Hockey Positions Explained

As we’ve mentioned on our resource site previously, hockey shares a lot in common with basketball. The NHL and NBA are very like-minded in their respective approaches to the game. In fact, some people call hockey “basketball on ice” due to the many similarities. Another similar area between hockey and basketball is that hockey teams also have five starting positions, putting five players on the ice to play up and down the ice. You might not find any seven-footers, but the five positions aren’t all that dissimilar from positions in other sports.

Since I engage in legal hockey betting myself, I’ve found that knowing the teams inside and out as well as the players really helps me cap the games. I guess that’s sort of a given, but the more you understand about the different positions in hockey, the better you will fair in your betting excursions. Some goalies have a trend of shutting certain teams down on the defense side of the puck, while other players might have trends for always scoring on a particular team. Needless to say, the more information you have, the better you will do.


The goalie position is known as the toughest job in sports. Having to wear pounds of padding and extra protective gear, a goalie’s only job is to guard the net against a flying block of rock that’s frozen. The goalie not only defends against shots, but the more active a goalie is, as in deterring shots, the more confidence a team gains. Goalies are usually as tough as they come.


Known as defensemen in the US, and defenseman in Canada, this is a position that a team at full strength usually has on both the right and left-side of the ice. Some teams even have a third type of defensemen position opened up for an offensive-minded, creative player who seeks to turn his defense into instant offense. The other main type of defensemen is the strictly defensive-minded player who focuses on stopping the other team’s approach. Then, of course, you have players who can act as a combination of the two.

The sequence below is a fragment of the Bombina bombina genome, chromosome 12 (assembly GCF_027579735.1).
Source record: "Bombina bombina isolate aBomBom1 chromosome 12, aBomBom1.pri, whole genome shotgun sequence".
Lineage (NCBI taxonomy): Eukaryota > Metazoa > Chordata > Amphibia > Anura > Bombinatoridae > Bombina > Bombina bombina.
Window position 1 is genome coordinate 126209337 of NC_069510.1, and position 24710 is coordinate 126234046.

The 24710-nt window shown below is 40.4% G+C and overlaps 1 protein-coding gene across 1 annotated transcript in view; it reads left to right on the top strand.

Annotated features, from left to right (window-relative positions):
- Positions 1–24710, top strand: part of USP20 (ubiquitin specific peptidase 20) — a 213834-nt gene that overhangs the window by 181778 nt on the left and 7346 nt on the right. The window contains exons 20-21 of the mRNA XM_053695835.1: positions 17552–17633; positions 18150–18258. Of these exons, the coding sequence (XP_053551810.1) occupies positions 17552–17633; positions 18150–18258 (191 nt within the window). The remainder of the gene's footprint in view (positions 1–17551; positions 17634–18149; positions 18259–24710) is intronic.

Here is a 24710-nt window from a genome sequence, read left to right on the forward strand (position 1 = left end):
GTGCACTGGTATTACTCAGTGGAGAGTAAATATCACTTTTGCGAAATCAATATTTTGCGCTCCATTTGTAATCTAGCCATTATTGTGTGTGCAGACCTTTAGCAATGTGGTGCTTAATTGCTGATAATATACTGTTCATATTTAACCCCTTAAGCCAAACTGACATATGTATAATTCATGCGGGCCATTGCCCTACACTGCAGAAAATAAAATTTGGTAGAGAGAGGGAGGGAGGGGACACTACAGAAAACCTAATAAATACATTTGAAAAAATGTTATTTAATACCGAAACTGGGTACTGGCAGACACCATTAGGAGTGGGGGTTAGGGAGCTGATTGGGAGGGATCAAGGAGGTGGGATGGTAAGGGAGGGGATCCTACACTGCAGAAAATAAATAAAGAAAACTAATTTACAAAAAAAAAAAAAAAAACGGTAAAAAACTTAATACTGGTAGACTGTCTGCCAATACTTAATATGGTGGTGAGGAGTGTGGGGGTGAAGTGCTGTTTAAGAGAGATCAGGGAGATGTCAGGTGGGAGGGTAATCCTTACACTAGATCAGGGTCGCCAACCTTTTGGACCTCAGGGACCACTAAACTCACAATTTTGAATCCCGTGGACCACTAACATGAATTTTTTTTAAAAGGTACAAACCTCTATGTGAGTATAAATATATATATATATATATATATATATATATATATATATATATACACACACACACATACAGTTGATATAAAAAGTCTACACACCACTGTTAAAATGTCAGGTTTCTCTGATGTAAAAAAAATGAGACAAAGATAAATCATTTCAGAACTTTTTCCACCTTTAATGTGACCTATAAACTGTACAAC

Right Wing

A right wing player in hockey plays, of course, on the right-side of the ice. This player has to be fast, talented, and very tenacious. He is solely responsible for the other team’s left defensemen and must provide a solid defensive zone against inbound players. While most great right wing players are also great all-around players, the right wing focuses primarily on one area of the ice.

Left Wing

Basically, the left wing is just like the right wing, only reversed on the ice. Where they share differences in the modern age, however, can easily make or break a team. For instance, more and more teams are looking to put left-handed players on the left wing, for better angled shots and an ability to dig awkward pucks out of the corner at different angles than the other team can. In other words, the left wing in hockey is becoming a specialty position that not too many can excel at.


Centers are all-around players that are a little like quarterbacks in the NFL and point guards in the NBA. They basically control the offense out on the ice. This player operates the action at both ends, and he must excel at passing the puck, calling plays, competing in faceoffs, and it doesn’t hurt if the center is also a great shot and can score a lot. Most of all, however, a center needs to know hockey inside and out. He must have a big hockey IQ.

The only other position you may be wondering about is an enforcer. While this isn’t technically a real position, an enforcer is more like a colloquial position and usually involves a defensemen or wing player who comes off the bench in order to settle scores. An enforcer is a bruiser who can fight and pummel the other team’s players if needed.